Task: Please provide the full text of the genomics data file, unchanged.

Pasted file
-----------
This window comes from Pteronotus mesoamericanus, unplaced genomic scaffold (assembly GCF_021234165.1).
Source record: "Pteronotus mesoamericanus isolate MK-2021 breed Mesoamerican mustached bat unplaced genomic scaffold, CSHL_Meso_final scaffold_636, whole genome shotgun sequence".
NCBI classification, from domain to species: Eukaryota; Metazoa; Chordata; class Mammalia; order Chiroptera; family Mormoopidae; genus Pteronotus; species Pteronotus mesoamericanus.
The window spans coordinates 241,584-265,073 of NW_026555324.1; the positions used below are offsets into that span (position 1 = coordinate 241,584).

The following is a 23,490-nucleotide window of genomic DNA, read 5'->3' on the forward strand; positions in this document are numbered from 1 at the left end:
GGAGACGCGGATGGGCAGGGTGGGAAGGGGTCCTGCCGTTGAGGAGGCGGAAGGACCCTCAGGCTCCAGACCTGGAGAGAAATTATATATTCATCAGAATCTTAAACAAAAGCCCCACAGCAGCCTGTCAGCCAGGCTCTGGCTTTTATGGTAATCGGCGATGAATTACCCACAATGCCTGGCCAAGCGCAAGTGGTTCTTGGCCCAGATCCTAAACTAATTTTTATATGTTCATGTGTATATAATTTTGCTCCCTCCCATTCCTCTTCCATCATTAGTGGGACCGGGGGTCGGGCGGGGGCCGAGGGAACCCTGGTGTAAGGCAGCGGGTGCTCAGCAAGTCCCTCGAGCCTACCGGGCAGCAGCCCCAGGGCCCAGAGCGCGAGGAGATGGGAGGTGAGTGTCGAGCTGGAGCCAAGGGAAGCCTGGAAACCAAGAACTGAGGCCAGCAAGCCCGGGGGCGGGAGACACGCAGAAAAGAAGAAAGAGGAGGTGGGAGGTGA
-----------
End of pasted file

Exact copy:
This window comes from Pteronotus mesoamericanus, unplaced genomic scaffold (assembly GCF_021234165.1).
Source record: "Pteronotus mesoamericanus isolate MK-2021 breed Mesoamerican mustached bat unplaced genomic scaffold, CSHL_Meso_final scaffold_636, whole genome shotgun sequence".
NCBI classification, from domain to species: Eukaryota; Metazoa; Chordata; class Mammalia; order Chiroptera; family Mormoopidae; genus Pteronotus; species Pteronotus mesoamericanus.
The window spans coordinates 241,584-265,073 of NW_026555324.1; the positions used below are offsets into that span (position 1 = coordinate 241,584).

The following is a 23,490-nucleotide window of genomic DNA, read 5'->3' on the forward strand; positions in this document are numbered from 1 at the left end:
GGAGACGCGGATGGGCAGGGTGGGAAGGGGTCCTGCCGTTGAGGAGGCGGAAGGACCCTCAGGCTCCAGACCTGGAGAGAAATTATATATTCATCAGAATCTTAAACAAAAGCCCCACAGCAGCCTGTCAGCCAGGCTCTGGCTTTTATGGTAATCGGCGATGAATTACCCACAATGCCTGGCCAAGCGCAAGTGGTTCTTGGCCCAGATCCTAAACTAATTTTTATATGTTCATGTGTATATAATTTTGCTCCCTCCCATTCCTCTTCCATCATTAGTGGGACCGGGGGTCGGGCGGGGGCCGAGGGAACCCTGGTGTAAGGCAGCGGGTGCTCAGCAAGTCCCTCGAGCCTACCGGGCAGCAGCCCCAGGGCCCAGAGCGCGAGGAGATGGGAGGTGAGTGTCGAGCTGGAGCCAAGGGAAGCCTGGAAACCAAGAACTGAGGCCAGCAAGCCCGGGGGCGGGAGACACGCAGAAAAGAAGAAAGAGGAGGTGGGAGGTGA